Tokyo Tech News
Tokyo Tech News
Published: June 22, 2023
Many engaging researchers work at Tokyo Tech. Some are seeking to explain the laws of natural phenomena that have yet to be elucidated in the fields of mathematics, physics, chemistry, earth and planetary sciences, and biology, while others are attempting to create new technologies and apply them to society through engineering technology, the development of new materials, information science, environmental and social studies and so on. Four researchers from these diverse fields of research that pique our curiosity, will share details of their research and their thoughts in a series of short videos.
What was the earth’s environment like in prehistoric times? What kind of atmosphere and continents existed, and what kind of organisms lived there? Professor Yuichiro Ueno and his research team at the School of Science collect rocks found all over the world that date back to various geologic ages, and work to unravel the information contained in them to discover the environment of bygone days and the history of life. In this video, he introduces some of his findings and his future goals.
Genome is the blueprint of life and contains all the information about an organism’s characteristics and functions. Scientists completed the decoding of all human genetic information (human genome) in 2003. They then proceeded to develop editing tools to intentionally cut DNA and rewrite genomes to treat serious diseases. In 2020, the Nobel Prize in Chemistry was awarded to the developer of a genome editing tool called CRISPR-Cas9. The laboratory led by Professor Yuriko Osakabe from the School of Life Science and Technology, has developed the world's first CRISPR-Cas, which belongs to subtypes Type I-D, and is conducting research to make safer use of genome editing.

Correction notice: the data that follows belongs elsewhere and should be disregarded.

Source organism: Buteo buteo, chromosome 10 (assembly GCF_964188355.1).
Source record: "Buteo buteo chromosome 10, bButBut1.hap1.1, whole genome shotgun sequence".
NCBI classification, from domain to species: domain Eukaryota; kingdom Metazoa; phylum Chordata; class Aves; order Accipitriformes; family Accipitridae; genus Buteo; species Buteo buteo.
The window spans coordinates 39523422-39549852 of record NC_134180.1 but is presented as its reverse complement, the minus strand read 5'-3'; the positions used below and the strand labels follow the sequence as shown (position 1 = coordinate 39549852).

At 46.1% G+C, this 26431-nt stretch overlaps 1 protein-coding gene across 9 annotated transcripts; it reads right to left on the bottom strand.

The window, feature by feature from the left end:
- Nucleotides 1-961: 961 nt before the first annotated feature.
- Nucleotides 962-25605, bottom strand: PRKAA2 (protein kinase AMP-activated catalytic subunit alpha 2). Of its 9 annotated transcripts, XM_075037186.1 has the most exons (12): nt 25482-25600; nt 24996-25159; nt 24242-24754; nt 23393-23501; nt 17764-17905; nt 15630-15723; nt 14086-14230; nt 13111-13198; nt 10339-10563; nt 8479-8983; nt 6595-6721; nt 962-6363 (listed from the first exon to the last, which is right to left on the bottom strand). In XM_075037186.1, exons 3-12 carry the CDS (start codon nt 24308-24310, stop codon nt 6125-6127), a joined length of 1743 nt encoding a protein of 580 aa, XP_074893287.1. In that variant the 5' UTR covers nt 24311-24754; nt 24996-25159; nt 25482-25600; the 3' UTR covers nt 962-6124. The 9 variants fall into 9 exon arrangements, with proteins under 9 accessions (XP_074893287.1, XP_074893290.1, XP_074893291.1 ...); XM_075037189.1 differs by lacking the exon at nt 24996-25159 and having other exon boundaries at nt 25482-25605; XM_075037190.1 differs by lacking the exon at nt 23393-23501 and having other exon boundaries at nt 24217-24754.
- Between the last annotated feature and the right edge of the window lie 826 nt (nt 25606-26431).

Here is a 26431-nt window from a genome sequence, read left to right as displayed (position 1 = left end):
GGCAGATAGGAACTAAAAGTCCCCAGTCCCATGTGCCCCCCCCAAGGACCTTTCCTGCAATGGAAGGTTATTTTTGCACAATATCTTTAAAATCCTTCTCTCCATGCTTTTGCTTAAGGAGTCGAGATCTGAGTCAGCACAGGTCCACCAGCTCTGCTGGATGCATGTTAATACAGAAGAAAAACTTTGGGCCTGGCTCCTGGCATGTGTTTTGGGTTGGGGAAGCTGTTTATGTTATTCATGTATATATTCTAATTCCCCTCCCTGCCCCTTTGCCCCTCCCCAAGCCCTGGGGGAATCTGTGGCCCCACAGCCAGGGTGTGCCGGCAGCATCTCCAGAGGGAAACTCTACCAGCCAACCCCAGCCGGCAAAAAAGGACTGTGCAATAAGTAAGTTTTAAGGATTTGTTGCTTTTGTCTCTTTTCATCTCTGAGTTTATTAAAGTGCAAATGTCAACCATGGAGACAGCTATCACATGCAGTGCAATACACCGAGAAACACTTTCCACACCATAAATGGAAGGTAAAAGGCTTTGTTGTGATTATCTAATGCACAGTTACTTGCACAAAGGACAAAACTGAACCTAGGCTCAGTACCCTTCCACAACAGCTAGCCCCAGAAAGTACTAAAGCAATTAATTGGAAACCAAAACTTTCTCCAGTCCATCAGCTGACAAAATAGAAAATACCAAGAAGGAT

Professor Masahiro Takinoue from the School of Computing is engaged in research and development to create molecular computer (DNA computer) by incorporating information into molecules as DNA base sequences, and to apply it to create artificial cells and molecular robots. The DNA computer is characterized by its ability to process information in the same way as in electronic circuit, by controlling information through the design of DNA base sequences. He is making step-by-step progress in explaining life phenomena by bringing together knowledge from a wide range of research fields, including physics, information science, and life science, aiming to explain as-yet unexplained life processes.
Humans have created an affluent society and dramatically prolonged life expectancy. In addition to improvements in nutrition and sanitation, advances in medicine have made it possible to treat diseases which were previously difficult to treat. We live in an era in which people can be expected to live for 100years and we need to think about what we will require in the future. Professor Nobuhiro Hayashi's laboratory at the School of Bioscience and Biotechnology aims to create predictive health management and a prosperous society based on AI proteomics which uses AI to analyze protein information.